Bart Jansen, USA TODAY
Whether the crash of a Russian airliner in Egypt’s Sinai peninsula shortly after takeoff on Saturday was accidental or intentional isn’t known but experts say the plane, an Airbus A321, was relatively safe.
The crash killed all 224 people on board. Egyptian officials on Saturday ruled out the possibility it was shot down.
Even relatively new types of aircraft such as the A321 could have safety glitches. Investigators will check maintenance records and flight recorders to see what went wrong, said Steven Marks, an aviation lawyer in Miami at the law firm of Podhurst Orseck.
The plane’s rate of decent, 6,000 feet per minute is much steeper than the gliding at 2,000 to 2,500 feet per minute that a pilot would attempt even if he’d lost both engines.
“You want to reduce your descent rate to give yourself more time to find more airports to deal with it,” said Marks. “He was screaming down to the earth. There was a major control problem.”
Airbus issued a statement saying it would contribute technical information to the investigation for what caused the accident. The A321-200 was built in 1997 and has flown 56,000 hours on nearly 21,000 flights, the manufacturer said. About 6,500 planes from the A320 family, which is roughly comparable to the Boeing 737, are flying around the world among 300 airlines.
“The concerns and sympathy of the Airbus employees go to all those affected by this tragic accident,” Airbus said in the statement. “At this time no further factual information is available.”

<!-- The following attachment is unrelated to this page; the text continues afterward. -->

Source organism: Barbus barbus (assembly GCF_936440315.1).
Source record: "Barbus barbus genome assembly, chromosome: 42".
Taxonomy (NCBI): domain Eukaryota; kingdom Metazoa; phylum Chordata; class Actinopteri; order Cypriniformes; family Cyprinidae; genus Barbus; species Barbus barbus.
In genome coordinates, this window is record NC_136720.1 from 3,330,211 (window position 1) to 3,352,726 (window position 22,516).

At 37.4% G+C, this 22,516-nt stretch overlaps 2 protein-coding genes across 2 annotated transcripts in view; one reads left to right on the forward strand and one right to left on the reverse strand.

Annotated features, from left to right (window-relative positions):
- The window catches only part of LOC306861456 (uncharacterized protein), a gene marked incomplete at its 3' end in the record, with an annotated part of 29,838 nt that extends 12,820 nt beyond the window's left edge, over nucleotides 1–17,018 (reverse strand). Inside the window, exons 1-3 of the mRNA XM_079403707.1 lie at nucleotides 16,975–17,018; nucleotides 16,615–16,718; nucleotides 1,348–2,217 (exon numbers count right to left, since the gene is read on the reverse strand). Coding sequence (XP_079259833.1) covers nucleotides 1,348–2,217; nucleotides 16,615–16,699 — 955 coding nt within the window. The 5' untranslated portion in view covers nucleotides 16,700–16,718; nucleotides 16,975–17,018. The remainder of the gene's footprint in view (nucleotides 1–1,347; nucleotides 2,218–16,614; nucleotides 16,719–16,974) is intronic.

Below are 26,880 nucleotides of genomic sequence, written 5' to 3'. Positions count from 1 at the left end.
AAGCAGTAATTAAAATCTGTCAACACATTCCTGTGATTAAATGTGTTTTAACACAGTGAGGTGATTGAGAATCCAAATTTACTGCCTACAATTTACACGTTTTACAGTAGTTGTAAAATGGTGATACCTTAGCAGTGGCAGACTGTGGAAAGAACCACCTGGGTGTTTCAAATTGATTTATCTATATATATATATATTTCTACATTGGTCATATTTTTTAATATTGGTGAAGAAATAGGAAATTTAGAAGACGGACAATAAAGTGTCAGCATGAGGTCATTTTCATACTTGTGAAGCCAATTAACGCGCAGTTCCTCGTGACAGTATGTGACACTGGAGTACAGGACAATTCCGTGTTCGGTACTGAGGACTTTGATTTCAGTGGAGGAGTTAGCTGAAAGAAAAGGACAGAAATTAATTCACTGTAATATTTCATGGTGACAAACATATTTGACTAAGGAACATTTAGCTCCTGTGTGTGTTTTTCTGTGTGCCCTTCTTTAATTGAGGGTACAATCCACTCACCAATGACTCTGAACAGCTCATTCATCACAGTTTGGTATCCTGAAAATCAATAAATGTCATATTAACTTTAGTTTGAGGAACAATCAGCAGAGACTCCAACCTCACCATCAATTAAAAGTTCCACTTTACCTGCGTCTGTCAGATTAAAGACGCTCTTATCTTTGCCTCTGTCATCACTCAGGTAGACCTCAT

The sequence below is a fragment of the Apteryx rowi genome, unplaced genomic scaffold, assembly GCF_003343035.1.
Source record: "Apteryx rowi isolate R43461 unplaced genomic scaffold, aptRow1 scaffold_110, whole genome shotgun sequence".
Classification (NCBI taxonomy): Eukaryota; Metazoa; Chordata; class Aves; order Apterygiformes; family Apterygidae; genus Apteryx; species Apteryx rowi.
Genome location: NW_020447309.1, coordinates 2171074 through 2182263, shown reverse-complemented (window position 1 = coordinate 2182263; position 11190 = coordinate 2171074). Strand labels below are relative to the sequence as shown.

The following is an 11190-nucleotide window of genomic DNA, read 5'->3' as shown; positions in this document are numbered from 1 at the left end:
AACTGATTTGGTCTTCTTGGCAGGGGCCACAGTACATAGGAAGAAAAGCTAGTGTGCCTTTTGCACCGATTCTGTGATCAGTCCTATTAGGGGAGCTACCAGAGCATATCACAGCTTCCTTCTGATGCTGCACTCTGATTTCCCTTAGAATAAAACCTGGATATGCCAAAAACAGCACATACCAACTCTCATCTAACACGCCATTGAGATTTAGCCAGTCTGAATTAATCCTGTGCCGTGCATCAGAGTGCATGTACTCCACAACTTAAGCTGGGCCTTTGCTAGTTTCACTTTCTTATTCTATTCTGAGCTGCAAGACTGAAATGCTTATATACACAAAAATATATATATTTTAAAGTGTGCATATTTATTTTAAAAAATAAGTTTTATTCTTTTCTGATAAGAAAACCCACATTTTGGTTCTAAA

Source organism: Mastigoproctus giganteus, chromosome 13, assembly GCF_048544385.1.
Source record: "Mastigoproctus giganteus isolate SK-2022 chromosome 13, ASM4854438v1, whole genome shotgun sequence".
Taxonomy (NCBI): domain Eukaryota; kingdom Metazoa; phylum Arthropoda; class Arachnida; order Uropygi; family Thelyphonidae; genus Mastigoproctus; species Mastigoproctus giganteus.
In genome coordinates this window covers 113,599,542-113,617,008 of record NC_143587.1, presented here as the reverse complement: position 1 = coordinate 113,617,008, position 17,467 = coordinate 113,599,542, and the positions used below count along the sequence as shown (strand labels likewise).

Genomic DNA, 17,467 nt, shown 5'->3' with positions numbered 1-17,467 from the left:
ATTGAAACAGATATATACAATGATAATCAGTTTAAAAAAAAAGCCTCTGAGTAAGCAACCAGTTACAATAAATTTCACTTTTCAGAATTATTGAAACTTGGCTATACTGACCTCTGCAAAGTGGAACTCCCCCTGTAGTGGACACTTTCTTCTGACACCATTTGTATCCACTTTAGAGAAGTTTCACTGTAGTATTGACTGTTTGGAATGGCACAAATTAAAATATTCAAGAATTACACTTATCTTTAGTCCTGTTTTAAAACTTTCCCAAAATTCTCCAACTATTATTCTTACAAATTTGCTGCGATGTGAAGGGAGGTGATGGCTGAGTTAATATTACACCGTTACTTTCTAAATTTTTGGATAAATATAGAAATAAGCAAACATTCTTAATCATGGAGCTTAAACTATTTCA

A Boeing study of crashes from 1959 through 2014 found that the A321 family of planes had 22 hull losses, 12 of which involved fatalities.
That rate of 0.14 hull losses per million departures was below the 0.73 average rate for all major aircraft studied. For comparison, the Boeing 737 has a hull-loss rate of 0.1 per million departures.
Marks, who has represented families in Russian crashes and flights dealing with Airbus aircraft such as Air France flight 447 over the Atlantic, said Russia historically has had a worse safety record than other developed countries such as the U.S. and Europe.
“They tend to be less stringent when it comes to maintenance and the pilots aren’t as scrutinized as other developed countries,” Marks said.
A general rule for pilots in a crisis is to aviate, navigate and communicate, Marks said. Because the pilot communicated a technical problem, he probably thought he could manage it, Marks said.
“That tells you that he thought, even though he was dealing with an emergency, that he could deal with it, and he might need help,” Marks said. “I don’t think it was catastrophic, like a bomb.”